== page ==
Plus, there will also be "coffee blends exclusive to the Old Montreal location, in addition to fan-favourite blends such as the Old School Espresso, Longitude 123°W Blend, and Organic French Roast" to try, so any coffee lover will be happy to take a trip over.
When: Officially opens Friday, July 16
Address: 488, rue McGill, Montreal, QC
Why You Need To Go: To see if British Columbian coffee can compete with Montreal flavours — and for a free donut on opening day!
In what could possibly be the most fun experience you'll ever have getting a vaccine, Piknic Électronik is partnering with the CIUSSS du Centre-Sud-de-l'Île-de-Montréal to host a walk-in COVID-19 vaccination clinic this Sunday, July 11.
The clinic is open to festival-goers as well as anyone visiting Parc Jean-Drapeau. Since it's no secret that drugs and alcohol go hand-in-hand with music festivals, we asked what you should you know if you're planning on getting a vaccine dose and also planning on being inebriated.
A Piknic Électronik spokesperson told MTL Blog that "there are no known interactions between vaccines and substance use (drugs and alcohol)."
Still, public health told us it does not recommend attending your vaccination appointment under the influence of alcohol or drugs.
Annie Dufour, media relations advisor for the CIUSSS, gave us a few reasons why that is.
Firstly, she said the health care provider giving the vaccine needs informed consent from the person receiving it before administering the dose.
"Alcohol and drugs can impair the ability to fully understand the information given," she said.
Secondly, the side effects of excessive substance use and the side effects of drugs and alcohol may be the same, making it difficult to interpret "clinical manifestations" after vaccination.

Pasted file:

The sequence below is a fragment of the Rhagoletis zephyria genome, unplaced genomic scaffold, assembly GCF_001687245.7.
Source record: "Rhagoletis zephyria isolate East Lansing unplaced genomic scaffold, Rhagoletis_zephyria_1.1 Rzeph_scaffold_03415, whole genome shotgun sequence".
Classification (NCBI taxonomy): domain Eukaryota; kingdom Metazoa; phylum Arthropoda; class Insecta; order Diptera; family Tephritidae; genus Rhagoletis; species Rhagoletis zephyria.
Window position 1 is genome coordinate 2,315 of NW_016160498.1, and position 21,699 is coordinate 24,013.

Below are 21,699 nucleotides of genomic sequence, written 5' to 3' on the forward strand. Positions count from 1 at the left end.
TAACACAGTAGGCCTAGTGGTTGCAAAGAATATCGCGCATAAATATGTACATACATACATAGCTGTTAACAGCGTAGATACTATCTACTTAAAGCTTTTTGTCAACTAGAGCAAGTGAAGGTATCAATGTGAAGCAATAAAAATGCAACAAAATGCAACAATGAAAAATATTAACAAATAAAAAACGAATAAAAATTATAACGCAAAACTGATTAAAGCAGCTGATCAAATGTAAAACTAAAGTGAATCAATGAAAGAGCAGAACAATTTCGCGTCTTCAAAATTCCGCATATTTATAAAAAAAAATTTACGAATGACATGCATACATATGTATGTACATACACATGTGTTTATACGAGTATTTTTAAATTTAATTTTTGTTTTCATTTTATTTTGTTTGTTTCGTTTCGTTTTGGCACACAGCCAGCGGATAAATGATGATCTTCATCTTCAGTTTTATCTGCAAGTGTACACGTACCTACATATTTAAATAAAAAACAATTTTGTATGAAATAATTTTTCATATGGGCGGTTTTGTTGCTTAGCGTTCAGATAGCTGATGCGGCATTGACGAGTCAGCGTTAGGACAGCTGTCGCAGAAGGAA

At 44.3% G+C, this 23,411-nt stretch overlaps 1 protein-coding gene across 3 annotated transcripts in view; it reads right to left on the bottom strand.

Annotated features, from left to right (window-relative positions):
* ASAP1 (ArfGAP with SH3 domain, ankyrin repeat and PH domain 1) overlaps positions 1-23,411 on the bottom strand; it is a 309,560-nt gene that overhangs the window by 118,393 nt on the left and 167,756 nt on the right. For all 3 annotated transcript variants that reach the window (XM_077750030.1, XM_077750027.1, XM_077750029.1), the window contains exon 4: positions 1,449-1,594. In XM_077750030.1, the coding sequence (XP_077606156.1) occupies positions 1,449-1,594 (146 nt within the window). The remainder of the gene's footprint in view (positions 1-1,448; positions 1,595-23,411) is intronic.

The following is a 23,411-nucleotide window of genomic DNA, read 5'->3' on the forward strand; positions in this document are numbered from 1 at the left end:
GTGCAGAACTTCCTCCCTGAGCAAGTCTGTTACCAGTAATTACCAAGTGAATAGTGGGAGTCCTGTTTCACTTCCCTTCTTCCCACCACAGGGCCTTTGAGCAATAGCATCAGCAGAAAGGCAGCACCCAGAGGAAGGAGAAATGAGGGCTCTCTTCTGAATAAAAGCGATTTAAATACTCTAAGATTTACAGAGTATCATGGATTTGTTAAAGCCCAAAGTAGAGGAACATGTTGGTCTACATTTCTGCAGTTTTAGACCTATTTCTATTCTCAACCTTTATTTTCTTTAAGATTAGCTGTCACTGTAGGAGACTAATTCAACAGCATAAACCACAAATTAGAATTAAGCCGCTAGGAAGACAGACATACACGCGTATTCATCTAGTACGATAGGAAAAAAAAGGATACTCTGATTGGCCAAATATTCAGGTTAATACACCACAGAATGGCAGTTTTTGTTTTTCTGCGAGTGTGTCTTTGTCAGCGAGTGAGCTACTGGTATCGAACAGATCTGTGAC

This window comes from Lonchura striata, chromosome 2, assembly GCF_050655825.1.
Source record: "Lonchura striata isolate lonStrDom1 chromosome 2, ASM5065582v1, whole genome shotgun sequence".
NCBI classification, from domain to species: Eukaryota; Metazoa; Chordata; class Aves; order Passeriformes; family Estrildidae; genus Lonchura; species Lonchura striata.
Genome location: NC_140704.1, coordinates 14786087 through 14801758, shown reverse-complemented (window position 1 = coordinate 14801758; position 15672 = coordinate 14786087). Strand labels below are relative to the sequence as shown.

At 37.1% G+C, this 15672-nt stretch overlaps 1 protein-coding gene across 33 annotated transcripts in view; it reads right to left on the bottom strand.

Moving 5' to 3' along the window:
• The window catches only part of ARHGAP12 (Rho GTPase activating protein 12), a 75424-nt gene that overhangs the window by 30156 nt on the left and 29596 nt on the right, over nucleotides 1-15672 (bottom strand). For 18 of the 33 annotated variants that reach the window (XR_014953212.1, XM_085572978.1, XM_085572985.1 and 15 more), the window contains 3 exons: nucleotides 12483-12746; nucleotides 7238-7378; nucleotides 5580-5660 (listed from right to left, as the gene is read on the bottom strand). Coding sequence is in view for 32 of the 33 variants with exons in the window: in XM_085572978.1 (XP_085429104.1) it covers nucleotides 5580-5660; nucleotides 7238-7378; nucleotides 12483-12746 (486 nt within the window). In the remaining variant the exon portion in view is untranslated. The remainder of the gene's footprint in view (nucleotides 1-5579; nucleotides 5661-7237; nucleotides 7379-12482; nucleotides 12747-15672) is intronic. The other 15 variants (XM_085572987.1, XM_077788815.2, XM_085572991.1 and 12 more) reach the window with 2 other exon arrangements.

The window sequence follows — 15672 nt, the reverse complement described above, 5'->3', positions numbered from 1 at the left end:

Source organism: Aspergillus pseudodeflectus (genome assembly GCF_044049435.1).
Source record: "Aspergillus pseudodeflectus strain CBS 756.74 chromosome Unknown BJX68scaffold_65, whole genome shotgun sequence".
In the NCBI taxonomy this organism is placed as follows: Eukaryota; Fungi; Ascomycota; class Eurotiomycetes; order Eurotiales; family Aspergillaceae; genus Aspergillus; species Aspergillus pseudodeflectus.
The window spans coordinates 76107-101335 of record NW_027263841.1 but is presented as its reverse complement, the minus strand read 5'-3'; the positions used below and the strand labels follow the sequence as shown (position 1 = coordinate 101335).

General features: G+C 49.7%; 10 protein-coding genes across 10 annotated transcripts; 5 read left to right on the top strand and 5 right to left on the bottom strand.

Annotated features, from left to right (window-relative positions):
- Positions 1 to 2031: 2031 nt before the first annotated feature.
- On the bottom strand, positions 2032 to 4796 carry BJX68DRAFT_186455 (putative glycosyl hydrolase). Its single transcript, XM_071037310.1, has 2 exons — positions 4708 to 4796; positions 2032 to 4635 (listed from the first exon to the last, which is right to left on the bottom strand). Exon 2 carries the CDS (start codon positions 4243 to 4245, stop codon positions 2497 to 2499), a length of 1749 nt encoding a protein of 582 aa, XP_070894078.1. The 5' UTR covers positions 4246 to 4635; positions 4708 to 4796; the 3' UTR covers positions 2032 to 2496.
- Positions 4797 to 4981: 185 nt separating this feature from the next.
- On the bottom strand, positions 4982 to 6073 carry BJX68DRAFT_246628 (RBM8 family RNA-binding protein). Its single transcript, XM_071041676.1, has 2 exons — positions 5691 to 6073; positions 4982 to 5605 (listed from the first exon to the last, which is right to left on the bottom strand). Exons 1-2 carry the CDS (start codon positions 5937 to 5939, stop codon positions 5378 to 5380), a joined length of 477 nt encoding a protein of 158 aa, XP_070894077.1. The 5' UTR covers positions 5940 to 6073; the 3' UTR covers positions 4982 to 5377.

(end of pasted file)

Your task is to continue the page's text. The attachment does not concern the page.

In other words, how can you tell if you're feeling faint due to a reaction to the vaccine or due to too much booze?
She said health care professionals on-site will be able to assess whether a person can receive the vaccine.
According to Piknic, the location and time — from 12:30 p.m. to 7:30 p.m. at the entrance to the site — were chosen strategically in order to ensure people can give their clear consent if they want to get vaccinated.
This article's cover photo was used for illustrative purposes only.
The government plans to deploy a vaccine passport system only "once the possibility of having access to two doses of a vaccine has been offered to the entire Quebec population aged 12 and over," according to a Thursday press release.
The target date for that benchmark is September 1.
Moreover, it would only be used if there's a significant increase in COVID-19 cases in the province — or, as the Ministry of Health puts it, "only if there is a deterioration or change in the epidemiological situation in a given territory that would justify its use."
The idea is that the vaccine passport would give Quebec an option other than simply locking down non-essential sectors again.
What activities could require a vaccine passport in Quebec?
In its press release, the Ministry of Health listed a number of non-essential services for which a vaccine passport could be required.
These include activities it identified as "high risk" ("gyms, team sports, bars, restaurants, etc."), as well as "moderate or low-risk activities involving a larger number of people," like festivals and sports games.
The vaccine passport would not be required for essential services.
In a statement, Dubé called the current state of infections in the province "encouraging," but said officials are "closely monitoring the emergence and spread of variants."
The passport, he added, would enable fully vaccinated Quebecers to maintain some level of normalcy.
"In the event of a further increase in cases, with the deployment of a vaccine passport, adequately protected individuals will be able to continue with their daily activities, and the economy and public sectors will be able to remain open," Dubé said.
The ministry encouraged Quebecers aged 12 and over to get their second vaccine doses this summer.
Health Canada has a robust website with all the latest information on the vaccines and can answer any questions you may have. Click here for more information.